Shirley was appointed to be one of the important peace commissioners for the conference at the end of the war in 1748, so in 1747 he sought a diplomatic passport for Harrison ostensibly to be one of his aides, but then told him his services would not be needed at the conference. Instead, he was to use the passport to travel around France and study their architecture and decorative arts, which he did. A tea table Harrison subsequently designed in the French taste for his friend John Goddard to make in Newport sold at auction in the 1990s for $8 million, still a world record price for a table. The most notable architectural idea Harrison found in France was the unusual arrangement of columns he used at King’s Chapel, Boston, based on his seeing the Church of Sainte-Madeleine under construction at Besancon by Nicolas Nicole.

When Harrison came across the Atlantic for this expedition, he found that Shirley had already paved the way for him: when he arrived in Dublin, Irish officials, including Archbishop Arthur Price (who gave the recipe for stout to Arthur Guinness!), engaged him to design Saint John’s Cathedral at Cashel, Saint Peter’s Church at Drogheda, and Saint Thomas’ Church at Dublin, 12 boarding schools affiliated with the cathedral, one Customhouse at Newry and a project for another at Dublin, the Town Hall/Market at Drogheda, the Lying-in Hospital at Dublin, Saint Patrick’s Mental Hospital at Dublin, parts of Trinity College Dublin, and two buildings at Castle Ward. When he arrived at Liverpool, officials were waiting for him, and they got him to design Saint Thomas’ Church (with an extra-tall steeple, never completed, intended to be seen by ships far out to sea as a navigation mark) and the impressive new Town Hall/Market. When he arrived at London, German-born King George II engaged him to design part of the Aegidien Church and a classroom/library for the University of Gottingen in Hannover, Germany, and the new Bedford Tower in Dublin Castle. Prime Minister Pelham, a cousin of Harrison’s wife, appointed him to design the new entrance block for Cambridge University Library, and the Fisher Building at Balliol College at Oxford. Alderman Beckford, the most powerful man in the government of London, had him design Ironmongers’ Hall, London, and Fonthill Splendens, his country mansion in Wiltshire, while the elected High Sheriff of London Bourchier Cleeve (another man of great power and wealth), had Harrison design his fabulous country mansion in Kent, Foots Cray Hall. Presumably, the Physicians Hall at Edinburgh was designed at this time, although it was not actually constructed until 1775. In 1753, the Trustees of the newly founded British Museum had Harrison design a splendid building for them, but they never found the money to build it. In 1756, the Earl Spencer had Harrison design Spencer House overlooking Green Park in London, for John Vardy to build. Naturally, since Harrison was not able to stay in one place and supervise construction, all these buildings had to have a construction supervisor, and generally these supervisors are credited with the designs of each of the buildings.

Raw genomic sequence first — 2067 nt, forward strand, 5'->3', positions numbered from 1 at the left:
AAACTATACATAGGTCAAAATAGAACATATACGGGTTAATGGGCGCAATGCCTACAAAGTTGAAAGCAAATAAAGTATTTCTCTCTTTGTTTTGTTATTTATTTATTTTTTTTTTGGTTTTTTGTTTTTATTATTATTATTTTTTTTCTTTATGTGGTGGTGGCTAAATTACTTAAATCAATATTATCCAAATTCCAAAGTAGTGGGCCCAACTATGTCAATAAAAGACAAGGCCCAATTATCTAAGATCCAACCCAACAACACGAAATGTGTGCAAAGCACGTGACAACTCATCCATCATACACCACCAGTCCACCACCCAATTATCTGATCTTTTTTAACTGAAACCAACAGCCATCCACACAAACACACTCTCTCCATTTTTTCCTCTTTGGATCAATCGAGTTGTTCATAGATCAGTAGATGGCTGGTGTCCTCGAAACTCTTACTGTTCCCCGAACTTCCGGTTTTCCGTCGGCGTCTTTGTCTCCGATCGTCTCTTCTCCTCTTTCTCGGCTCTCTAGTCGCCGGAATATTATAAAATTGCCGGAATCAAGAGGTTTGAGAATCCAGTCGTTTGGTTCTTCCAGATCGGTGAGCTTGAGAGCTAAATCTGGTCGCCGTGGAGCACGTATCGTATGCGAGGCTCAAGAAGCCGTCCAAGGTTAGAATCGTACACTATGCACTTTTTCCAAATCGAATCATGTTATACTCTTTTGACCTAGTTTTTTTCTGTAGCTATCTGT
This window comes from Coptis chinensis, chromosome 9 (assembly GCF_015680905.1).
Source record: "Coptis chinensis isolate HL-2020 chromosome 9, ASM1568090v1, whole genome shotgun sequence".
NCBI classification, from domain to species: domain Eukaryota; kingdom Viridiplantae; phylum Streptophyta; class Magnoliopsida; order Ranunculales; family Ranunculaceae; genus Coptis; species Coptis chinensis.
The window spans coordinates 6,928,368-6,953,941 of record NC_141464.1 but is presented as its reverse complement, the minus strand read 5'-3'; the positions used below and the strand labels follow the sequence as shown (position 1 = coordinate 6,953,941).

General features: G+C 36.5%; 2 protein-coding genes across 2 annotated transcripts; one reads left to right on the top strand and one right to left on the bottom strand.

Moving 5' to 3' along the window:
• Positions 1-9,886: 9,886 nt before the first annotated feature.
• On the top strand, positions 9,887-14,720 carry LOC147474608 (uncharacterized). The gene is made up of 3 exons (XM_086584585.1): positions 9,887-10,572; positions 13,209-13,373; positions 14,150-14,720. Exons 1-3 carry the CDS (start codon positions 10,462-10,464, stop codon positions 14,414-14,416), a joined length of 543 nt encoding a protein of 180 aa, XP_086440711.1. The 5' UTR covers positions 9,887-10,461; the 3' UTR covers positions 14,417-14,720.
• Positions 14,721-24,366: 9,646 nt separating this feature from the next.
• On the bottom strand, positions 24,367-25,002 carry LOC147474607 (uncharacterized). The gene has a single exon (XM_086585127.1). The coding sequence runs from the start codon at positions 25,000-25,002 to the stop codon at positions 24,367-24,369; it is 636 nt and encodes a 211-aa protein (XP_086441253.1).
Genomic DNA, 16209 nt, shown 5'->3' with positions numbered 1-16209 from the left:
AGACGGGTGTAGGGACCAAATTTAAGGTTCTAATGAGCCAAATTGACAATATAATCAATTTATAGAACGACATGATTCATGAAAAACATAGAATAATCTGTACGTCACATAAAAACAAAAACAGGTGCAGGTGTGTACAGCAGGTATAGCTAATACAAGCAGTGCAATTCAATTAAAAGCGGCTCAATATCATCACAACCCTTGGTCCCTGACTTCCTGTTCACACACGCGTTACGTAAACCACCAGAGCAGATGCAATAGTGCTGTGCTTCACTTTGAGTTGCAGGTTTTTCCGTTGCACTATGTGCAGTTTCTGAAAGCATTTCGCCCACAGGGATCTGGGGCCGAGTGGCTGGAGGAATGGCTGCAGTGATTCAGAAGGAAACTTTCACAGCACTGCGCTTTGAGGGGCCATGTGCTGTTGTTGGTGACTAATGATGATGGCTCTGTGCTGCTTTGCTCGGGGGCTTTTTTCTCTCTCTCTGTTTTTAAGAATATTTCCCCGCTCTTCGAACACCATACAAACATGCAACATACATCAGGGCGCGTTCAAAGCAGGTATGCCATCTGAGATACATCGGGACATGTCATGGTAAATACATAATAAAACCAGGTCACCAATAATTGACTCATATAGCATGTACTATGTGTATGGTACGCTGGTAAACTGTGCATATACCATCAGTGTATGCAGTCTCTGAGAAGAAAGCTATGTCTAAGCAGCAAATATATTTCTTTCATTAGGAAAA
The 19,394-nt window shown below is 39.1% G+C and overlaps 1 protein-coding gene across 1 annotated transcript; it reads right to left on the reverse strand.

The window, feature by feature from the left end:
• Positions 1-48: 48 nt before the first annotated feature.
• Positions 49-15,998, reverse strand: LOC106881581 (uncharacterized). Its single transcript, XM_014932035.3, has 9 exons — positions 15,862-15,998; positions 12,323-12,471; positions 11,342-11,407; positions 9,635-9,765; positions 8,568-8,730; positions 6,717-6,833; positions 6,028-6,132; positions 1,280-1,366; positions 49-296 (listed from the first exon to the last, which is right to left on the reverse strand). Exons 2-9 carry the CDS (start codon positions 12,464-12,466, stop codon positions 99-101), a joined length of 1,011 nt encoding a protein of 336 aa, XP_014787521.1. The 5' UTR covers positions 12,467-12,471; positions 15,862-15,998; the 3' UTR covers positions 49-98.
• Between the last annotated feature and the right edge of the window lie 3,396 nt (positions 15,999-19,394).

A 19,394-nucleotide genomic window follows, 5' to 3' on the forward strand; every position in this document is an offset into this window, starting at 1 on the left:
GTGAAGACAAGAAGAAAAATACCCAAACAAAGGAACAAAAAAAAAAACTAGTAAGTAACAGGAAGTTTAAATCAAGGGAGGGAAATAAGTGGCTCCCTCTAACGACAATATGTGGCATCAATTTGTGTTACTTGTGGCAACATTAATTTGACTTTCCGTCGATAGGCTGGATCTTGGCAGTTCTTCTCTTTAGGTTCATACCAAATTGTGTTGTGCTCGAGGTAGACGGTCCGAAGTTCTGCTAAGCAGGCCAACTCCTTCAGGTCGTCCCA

Shirley also made sure that the British East India Company knew how much they owed to Harrison, so they hired him to design Saint James’ Church, Jamestown, Saint Helena; a belvedere at Surat, India; palaces for two officials at Bombay; Governor Clive’s Mansion at Cuddalore; Governor Clive’s Mansion and the Board of Trade Building at Madras; the Statehouse at Vizagapatam; Saint John’s Church, Governor Clive’s Mansion and Governor Hastings’ Mansion, the Council House/Statehouse, two Courthouses, Calcutta College, and the Clive Street Theatre at Calcutta; Saint Mary’s Church at Patna; and various designs for British, Dutch, French and other European Hongs at Canton, China. On still another continent, they had Harrison design the combination Statehouse and governor’s mansion at Fort Marlborough, Bengkulu on the island of Sumatra.

When Harrison was captured in 1744 by Captain Morpain, he must have considered that his future was rather bleak. Little did he imagine that his relatively brief imprisonment could be converted into such a spate of important architectural commissions that made him the first architect ever to design buildings on every known continent. How such an important architect can have flown undetected under the radar for so long is entirely amazing.

John F Millar